18. 18
    Chris Colose says:

    Wow, everything happening very fast. I do have one question. As I understand, the resolution in antarctic cores is very bad after a (relatively) small amount of time, which is why Greenland cores are used more for the last 100k or so, but is this just for CO2 or temp as well? Or can you just see the “general picture” without details?

    [Response: Time resolution is better in Greenland, but the CO2 in the bubbles there is contaminated by CaCO3 dust + acid aerosols, so CO2 only comes from Antarctica. Methane is good in Greenland, and is used to correlate the two regions since it is essentially well mixed in the atmosphere. David]

  19. 19
    Bob Clipperton (UK) says:

    Several points:-
    1. I thought I had posted on this topic yesterday evening (UK) but there’s no sign of it here now. Am I ‘persona non grata’? (or perhaps I just thought I’d hit the post button but hadn’t
    2. David’s response to post #4 is puzzling me. I read ICE’s post as an enquiry as to what specific mechanisms are considered to be initiators of DE-glaciation but David’s response talks about unknown factors reducing CO2 levels in the atmosphere (the opposite to what I had assumed in de-glaciation). Could you clarify please David (& I don’t mind at all being told I’ve misunderstood.)
    3. The substance of my post that I referred to earlier was that I had assumed, from private advice from Gavin some time ago, that de-glaciations (& indeed glaciations) coincided with the different aspects of the Milankovitch cycles. I recently wondered if increased heat from tidal friction losses could be a deep sea warming mechanism here. (The closer the sun gets, the bigger the gravitational effects leading to bigger to tides & therefore bigger frictional heat losses and therefore warming the oceans differently from direct radiation and finally releasing more CO2).
    I raised several questions on this line of thought. For example, haven’t ‘tidal’ heating effects been speculated for warming of some of the gas giants’ moons? Have any specialists looked at this issue? Is there any conceivable geological evidence that could link increasing tide magnitudes to the start of de-glaciations?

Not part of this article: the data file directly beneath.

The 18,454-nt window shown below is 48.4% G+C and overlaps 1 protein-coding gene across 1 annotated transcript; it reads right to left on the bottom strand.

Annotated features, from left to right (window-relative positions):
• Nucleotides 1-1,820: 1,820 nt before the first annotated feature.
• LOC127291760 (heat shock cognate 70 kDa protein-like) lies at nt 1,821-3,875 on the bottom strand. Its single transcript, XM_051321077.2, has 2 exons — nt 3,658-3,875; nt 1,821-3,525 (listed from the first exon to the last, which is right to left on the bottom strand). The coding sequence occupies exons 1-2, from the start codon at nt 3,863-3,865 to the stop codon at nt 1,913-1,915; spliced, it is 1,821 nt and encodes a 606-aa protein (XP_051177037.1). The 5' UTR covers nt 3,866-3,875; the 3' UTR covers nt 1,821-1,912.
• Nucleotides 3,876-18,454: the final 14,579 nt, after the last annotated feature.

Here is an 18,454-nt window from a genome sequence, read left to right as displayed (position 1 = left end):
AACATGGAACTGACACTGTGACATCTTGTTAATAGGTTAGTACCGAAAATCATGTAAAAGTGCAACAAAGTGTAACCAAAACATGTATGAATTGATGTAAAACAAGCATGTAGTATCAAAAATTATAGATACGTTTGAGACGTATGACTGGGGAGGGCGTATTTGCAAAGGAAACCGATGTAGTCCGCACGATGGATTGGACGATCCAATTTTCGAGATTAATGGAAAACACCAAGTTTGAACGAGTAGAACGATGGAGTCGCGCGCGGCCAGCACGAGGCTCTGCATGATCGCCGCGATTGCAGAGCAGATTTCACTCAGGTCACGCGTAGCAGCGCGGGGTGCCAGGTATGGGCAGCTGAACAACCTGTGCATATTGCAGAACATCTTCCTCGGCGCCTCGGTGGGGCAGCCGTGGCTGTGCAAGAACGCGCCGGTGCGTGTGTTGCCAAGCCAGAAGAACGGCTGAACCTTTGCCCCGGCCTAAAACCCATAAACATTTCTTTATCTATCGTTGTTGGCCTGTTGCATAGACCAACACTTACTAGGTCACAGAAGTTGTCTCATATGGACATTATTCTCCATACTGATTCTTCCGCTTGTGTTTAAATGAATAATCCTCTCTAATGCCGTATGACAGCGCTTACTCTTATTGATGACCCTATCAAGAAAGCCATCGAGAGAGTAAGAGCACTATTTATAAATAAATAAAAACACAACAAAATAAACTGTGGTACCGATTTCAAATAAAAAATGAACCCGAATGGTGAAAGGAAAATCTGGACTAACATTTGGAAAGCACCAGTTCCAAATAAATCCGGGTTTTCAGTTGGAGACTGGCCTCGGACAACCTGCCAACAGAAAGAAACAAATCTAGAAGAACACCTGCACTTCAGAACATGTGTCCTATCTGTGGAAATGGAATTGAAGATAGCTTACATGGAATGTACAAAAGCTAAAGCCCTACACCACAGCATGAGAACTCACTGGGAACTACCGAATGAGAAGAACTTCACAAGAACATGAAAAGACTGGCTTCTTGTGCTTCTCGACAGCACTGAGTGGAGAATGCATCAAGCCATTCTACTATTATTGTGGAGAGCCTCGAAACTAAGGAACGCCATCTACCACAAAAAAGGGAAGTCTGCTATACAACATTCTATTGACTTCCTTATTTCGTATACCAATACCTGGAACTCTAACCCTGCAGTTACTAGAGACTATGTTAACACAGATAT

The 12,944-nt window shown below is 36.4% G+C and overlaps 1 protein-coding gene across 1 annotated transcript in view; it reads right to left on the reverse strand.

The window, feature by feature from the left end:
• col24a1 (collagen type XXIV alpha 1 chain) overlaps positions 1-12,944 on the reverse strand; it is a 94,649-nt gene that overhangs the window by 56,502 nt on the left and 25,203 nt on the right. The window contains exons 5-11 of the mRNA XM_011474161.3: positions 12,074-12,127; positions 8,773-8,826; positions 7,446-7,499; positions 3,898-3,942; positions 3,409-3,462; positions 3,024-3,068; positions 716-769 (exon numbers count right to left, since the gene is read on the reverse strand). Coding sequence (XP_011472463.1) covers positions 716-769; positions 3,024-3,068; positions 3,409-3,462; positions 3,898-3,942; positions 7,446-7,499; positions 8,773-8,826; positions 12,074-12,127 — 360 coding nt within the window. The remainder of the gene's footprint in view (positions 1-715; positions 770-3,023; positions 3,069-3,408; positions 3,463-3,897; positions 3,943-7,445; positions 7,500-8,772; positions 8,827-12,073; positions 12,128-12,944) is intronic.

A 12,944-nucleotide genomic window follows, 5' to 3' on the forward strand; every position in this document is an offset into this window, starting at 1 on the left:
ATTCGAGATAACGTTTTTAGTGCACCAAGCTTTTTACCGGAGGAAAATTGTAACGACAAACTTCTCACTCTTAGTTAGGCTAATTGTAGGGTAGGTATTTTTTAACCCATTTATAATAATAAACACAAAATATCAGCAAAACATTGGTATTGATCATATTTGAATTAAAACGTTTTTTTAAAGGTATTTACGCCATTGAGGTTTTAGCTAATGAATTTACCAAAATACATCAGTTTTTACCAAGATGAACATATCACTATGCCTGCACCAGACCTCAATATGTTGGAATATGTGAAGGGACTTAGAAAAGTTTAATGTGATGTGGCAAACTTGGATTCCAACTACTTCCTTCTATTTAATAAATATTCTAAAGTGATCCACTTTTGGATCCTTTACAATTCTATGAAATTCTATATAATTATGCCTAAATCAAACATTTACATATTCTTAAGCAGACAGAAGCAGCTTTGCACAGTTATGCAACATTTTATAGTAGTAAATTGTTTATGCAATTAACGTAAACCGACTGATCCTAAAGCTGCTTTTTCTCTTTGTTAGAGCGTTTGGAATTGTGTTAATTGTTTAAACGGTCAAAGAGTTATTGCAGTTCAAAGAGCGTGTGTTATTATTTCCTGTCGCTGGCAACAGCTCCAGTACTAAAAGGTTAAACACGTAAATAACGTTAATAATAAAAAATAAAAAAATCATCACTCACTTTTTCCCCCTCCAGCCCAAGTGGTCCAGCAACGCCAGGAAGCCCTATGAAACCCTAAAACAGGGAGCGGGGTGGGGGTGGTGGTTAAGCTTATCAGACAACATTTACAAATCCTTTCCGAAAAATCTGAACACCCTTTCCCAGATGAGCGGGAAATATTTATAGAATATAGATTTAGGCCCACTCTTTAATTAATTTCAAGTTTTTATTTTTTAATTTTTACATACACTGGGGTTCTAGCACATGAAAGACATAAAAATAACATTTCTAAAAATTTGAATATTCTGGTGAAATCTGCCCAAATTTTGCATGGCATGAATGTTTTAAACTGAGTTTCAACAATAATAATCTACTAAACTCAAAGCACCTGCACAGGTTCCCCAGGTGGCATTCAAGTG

20. 20
    Ayelén says:

    Just on question:
    Which is the time resolution (in Greenland and in Antartica )?

  21. 21
    Nick Gotts says:

    RE #17: “Re Mitchell @ 6: “But correlation alone cannot be an argument, can it? How do you explain the lag between temp and CO2? Isn’t this an argument against causation?”

    No, it’s not. Rising CO2 is not the initial cause of interglacials, but rather a feedback to the initial warming caused by increasing solar insolation, as are changes in albedo as the ice retreats. But then this increase in CO2 leads to yet more warming through the greenhouse mechanism, until equilibrium is gradually reached.”

    I suspect that arguments involving feedback loops are intrinsically difficult to understand. Although a quick trawl with Google Scholar failed to find any research specifically on this, the frequency with which the point Mitchell makes is raised, and also the more sophisticated misunderstanding that a positive feedback loop must lead to a runaway acceleration, suggest this. So do comments of colleagues of mine who have involved local communities in the design of models of social-ecological systems. More generally, I suspect that contrarian pseudoscience (AGW denialism, HIV-AIDS denialism, smoking-cancer denialism, “Intelligent Design”) makes systematic, though not necessarily conscious use of this and similar “cognitive illusions”. Other examples in the climate area may include the “Golden mean” fallacy – that where there is disagreement between two groups, the truth is most likely to lie between their positions – the “curvilinear impetus” fallacy (young children, and even many adults, think that if you start a ball rolling through a curved tube, it will continue to curve after leaving the tube – McCloskey, Caramazza and Green (1980), Science 210:1139-41), which may be behind the belief that increased solar forcing before 1950 could still be accelerating temperature change, and belief in the “law of small numbers” (Ch. 2 in Tversky and Kahneman’s “Judgement under uncertainty: Heuristics and Biases”), which leads psychologists, and presumably others, to overestimate the importance of results from small samples.